Quantitative Change Levels in the management of intertidal sand and mudflats and subtidal mobile sandbanks

Surveillance assesses the state and changes in features of a biotope whereas monitoring implies testing against pre-defined and agreed standards or limits (i.e. compliance monitoring). As a trigger to determining whether further action and management decisions are required for Intertidal Sand and Mudflats and Subtidal Mobile Sandbanks, the Country Nature Conservation Agencies have proposed the use of Change Levels (Dr K Hiscock, pers. comm.).

Change Levels can be regarded as synonymous with numerical standards for which compliance is derived (Elliott, 1996). Environmental Quality Standards have been long used for chemical and microbiological determinants in quality assessment and the control of human impacts. However, only recently have Ecological Quality Standards been proposed for macrobiology, especially community-based features (MAFF, 1993). In essence, these are suggested as a means of defining the standards against which compliance monitoring (as opposed to surveillance) is carried out.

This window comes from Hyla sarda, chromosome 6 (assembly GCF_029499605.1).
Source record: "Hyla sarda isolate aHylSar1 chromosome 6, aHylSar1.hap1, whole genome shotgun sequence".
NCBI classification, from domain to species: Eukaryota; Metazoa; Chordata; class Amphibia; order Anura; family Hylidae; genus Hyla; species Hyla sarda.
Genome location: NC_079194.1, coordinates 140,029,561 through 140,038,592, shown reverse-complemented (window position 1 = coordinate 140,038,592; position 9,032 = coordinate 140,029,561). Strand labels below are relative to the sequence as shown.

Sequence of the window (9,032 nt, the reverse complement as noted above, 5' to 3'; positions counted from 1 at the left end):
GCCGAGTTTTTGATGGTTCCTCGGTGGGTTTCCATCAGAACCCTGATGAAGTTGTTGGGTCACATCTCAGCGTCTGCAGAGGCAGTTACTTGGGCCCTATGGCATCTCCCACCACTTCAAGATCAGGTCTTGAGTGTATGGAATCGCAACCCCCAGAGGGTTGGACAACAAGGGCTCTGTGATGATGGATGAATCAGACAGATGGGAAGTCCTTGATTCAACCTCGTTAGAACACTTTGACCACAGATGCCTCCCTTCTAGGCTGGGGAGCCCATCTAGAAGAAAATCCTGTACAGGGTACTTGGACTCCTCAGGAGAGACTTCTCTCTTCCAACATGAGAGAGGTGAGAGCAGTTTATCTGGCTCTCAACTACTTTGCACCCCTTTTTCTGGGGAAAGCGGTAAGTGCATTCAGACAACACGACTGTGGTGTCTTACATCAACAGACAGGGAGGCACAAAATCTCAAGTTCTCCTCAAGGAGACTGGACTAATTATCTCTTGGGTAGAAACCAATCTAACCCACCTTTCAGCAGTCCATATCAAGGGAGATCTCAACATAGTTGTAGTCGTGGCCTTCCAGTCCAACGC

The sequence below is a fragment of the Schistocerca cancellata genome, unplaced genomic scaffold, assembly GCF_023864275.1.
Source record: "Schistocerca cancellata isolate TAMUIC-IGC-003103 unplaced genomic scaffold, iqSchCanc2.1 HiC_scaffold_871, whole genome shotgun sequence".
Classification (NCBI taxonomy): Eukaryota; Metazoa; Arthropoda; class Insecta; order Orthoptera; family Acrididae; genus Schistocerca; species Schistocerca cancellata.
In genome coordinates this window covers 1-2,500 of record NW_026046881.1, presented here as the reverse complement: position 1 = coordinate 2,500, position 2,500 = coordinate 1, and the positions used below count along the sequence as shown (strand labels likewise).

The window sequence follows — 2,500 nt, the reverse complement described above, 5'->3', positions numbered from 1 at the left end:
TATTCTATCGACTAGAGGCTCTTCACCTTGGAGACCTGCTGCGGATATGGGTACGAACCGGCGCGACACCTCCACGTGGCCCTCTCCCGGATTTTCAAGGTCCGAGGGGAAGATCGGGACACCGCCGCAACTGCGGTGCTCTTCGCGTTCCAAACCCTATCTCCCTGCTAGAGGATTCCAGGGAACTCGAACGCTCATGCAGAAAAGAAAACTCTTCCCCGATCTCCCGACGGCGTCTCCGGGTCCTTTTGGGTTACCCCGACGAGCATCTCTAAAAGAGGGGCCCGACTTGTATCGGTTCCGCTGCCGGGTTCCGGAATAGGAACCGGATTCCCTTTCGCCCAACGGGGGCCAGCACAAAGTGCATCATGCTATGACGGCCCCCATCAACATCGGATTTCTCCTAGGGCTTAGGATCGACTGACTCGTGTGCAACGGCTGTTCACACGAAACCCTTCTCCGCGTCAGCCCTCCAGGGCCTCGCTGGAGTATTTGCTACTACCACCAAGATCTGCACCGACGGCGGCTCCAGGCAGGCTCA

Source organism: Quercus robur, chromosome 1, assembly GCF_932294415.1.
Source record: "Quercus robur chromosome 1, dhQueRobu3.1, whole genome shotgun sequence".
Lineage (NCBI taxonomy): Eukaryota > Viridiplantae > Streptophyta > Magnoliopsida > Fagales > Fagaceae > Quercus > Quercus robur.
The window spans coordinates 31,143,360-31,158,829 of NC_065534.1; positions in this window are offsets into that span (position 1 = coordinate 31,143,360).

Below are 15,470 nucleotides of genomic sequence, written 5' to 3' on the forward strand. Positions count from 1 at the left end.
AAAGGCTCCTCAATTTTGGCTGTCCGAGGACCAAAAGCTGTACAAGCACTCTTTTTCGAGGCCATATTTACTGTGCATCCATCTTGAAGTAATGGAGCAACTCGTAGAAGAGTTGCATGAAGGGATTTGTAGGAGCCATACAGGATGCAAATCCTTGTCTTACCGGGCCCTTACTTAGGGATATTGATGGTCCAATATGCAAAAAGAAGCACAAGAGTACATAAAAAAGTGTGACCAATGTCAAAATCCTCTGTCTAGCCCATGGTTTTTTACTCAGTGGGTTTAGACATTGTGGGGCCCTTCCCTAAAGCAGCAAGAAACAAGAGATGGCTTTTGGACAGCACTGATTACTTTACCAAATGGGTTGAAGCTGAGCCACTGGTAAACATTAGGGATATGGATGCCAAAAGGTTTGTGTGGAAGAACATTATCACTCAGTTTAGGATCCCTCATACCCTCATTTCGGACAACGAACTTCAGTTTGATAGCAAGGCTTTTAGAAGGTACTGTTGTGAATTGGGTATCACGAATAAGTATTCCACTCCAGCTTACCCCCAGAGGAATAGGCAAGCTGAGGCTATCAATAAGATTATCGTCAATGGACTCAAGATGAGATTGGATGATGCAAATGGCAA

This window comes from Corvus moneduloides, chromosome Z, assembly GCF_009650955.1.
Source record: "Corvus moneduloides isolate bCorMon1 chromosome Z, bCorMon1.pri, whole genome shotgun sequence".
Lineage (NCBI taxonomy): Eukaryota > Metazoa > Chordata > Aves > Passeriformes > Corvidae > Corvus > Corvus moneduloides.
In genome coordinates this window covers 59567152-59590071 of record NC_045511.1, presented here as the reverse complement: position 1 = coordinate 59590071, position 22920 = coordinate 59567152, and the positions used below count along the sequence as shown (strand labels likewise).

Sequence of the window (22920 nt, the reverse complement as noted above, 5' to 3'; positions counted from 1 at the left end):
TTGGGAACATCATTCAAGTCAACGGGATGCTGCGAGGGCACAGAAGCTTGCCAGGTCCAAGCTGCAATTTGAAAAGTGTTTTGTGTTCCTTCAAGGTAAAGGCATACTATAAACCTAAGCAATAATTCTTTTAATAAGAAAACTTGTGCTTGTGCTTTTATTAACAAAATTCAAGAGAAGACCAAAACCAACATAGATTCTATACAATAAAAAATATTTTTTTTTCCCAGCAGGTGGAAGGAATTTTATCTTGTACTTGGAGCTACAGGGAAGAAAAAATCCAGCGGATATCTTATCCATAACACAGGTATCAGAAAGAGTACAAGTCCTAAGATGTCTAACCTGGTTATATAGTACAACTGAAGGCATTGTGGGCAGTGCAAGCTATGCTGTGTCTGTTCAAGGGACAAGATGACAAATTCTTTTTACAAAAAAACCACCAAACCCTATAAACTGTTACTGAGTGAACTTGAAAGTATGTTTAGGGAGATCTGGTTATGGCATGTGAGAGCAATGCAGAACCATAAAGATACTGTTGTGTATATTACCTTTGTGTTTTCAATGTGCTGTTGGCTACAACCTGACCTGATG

It is considered impractical, because of the wide and undefined variability in the systems (Elliott & O’Reilly, 1991), at present to derive well-defined and numerical limits as standards for use in monitoring. If poorly-defined limits are given without adequate testing these will be unsuitable for use by 'non-experienced' monitoring staff to determine quality and the magnitude of anthropogenic changes. Thus, the determination of action or trigger levels will require further research.

Despite this, further work is required to give Environmental and Ecological Quality Objectives which may be regarded as statements against which any assessments can be carried out (Elliott, 1996). However, the concept of 'naturalness' of a biotope, as defined by an experienced ecologist, may be the most appropriate means of defining and describing unacceptable change. The uncertainty and high degree of variability dictate that exceedence of any level of acceptable change should act as a trigger for further study prior to, and/or rather than, management action such as prohibition of an activity suspected of causing the change. In this case, it is not necessary to separate man-induced or natural changes as long as there is some response to change, although such a separation is important for practical and financial management.